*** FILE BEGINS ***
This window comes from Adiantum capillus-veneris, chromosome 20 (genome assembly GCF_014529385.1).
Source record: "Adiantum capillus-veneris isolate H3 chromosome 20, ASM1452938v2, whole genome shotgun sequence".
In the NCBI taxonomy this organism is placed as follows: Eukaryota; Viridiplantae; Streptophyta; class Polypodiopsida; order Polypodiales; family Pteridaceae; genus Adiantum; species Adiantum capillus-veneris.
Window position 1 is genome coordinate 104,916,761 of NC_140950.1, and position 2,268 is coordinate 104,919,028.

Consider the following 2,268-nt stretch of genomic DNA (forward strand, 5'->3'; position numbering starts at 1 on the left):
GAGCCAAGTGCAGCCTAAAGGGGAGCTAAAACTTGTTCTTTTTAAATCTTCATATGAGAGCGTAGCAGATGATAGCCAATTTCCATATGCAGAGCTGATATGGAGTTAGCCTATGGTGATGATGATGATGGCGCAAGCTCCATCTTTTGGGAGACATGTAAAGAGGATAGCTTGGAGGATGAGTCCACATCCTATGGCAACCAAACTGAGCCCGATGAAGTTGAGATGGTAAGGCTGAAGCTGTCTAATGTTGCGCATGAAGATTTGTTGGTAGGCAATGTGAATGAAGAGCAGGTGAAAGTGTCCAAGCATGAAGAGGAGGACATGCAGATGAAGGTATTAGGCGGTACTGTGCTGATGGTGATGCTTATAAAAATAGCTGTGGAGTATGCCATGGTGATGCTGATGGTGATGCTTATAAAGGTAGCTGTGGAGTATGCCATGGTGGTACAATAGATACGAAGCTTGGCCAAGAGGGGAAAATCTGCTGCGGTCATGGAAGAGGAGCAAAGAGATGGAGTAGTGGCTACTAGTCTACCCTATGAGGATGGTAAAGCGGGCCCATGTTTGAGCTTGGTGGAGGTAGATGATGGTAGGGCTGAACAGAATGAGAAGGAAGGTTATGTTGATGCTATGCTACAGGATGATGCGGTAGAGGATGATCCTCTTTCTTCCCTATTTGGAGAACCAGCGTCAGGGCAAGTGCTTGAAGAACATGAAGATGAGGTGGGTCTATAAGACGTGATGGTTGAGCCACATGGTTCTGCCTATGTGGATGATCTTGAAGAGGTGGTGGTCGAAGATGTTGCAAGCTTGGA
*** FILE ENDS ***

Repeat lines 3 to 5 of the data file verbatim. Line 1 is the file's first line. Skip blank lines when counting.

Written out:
In the NCBI taxonomy this organism is placed as follows: Eukaryota; Viridiplantae; Streptophyta; class Polypodiopsida; order Polypodiales; family Pteridaceae; genus Adiantum; species Adiantum capillus-veneris.
Window position 1 is genome coordinate 104,916,761 of NC_140950.1, and position 2,268 is coordinate 104,919,028.

Consider the following 2,268-nt stretch of genomic DNA (forward strand, 5'->3'; position numbering starts at 1 on the left):